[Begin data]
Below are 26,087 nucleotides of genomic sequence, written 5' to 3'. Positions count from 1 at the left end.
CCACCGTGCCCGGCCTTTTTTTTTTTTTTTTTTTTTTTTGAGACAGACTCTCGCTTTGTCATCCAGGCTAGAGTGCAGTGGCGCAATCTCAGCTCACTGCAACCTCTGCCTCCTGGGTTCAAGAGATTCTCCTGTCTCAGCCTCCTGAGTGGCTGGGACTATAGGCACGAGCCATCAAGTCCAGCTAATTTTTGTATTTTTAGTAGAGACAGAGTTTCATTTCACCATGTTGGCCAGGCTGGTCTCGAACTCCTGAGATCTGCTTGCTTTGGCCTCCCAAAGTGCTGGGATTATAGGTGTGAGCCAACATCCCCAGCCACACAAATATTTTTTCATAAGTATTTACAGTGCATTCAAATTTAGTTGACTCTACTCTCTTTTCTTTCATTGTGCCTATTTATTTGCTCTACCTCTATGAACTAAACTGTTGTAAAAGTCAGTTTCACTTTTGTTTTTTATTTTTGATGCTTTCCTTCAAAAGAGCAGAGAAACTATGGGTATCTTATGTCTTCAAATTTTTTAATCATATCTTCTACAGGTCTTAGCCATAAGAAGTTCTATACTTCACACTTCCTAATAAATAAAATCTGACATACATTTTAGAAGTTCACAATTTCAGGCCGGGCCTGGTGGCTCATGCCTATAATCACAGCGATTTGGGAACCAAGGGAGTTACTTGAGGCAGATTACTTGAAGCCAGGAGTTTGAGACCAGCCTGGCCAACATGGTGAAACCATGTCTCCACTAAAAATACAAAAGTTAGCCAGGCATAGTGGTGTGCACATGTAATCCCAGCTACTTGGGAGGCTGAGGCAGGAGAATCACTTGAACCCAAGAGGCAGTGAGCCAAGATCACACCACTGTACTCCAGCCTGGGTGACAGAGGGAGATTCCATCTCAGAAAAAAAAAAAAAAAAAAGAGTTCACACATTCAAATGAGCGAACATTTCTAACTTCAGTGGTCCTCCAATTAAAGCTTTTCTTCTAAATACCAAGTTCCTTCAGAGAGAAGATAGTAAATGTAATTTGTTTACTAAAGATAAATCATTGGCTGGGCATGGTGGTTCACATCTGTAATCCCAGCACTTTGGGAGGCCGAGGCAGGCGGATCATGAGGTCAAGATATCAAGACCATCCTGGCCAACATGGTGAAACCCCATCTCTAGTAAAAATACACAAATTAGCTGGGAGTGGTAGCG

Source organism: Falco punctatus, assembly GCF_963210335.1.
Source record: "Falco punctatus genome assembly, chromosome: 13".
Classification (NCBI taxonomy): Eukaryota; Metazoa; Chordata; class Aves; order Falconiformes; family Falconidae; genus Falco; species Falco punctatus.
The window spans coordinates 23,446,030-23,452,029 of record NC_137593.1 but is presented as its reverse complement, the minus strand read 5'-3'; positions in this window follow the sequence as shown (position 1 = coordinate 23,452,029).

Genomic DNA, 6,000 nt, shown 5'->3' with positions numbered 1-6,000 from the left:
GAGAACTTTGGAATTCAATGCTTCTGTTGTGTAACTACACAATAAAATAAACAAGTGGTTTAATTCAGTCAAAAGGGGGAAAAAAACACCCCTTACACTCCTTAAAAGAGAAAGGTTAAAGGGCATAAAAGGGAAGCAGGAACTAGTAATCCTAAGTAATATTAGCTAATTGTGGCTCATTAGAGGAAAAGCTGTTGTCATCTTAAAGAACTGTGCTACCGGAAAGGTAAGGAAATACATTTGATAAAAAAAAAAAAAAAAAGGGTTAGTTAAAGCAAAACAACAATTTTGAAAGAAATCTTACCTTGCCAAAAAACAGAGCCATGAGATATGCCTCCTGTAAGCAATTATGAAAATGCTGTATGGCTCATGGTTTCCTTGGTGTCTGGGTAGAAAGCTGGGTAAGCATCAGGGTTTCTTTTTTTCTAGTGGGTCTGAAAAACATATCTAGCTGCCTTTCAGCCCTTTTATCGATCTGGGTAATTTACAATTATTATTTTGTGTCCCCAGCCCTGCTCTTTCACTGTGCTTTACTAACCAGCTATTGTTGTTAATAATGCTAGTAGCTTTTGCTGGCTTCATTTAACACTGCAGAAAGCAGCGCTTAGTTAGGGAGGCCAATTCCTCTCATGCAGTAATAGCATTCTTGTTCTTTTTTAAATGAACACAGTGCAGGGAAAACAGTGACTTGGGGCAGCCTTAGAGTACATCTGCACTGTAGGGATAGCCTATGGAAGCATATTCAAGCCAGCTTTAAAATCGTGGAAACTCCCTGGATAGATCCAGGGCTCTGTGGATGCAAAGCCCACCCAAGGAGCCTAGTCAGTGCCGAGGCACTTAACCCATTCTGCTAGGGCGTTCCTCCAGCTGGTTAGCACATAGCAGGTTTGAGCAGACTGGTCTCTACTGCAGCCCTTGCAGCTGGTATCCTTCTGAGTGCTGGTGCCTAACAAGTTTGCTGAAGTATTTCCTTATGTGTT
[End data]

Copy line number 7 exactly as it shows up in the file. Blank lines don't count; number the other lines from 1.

Genomic DNA, 6,000 nt, shown 5'->3' with positions numbered 1-6,000 from the left: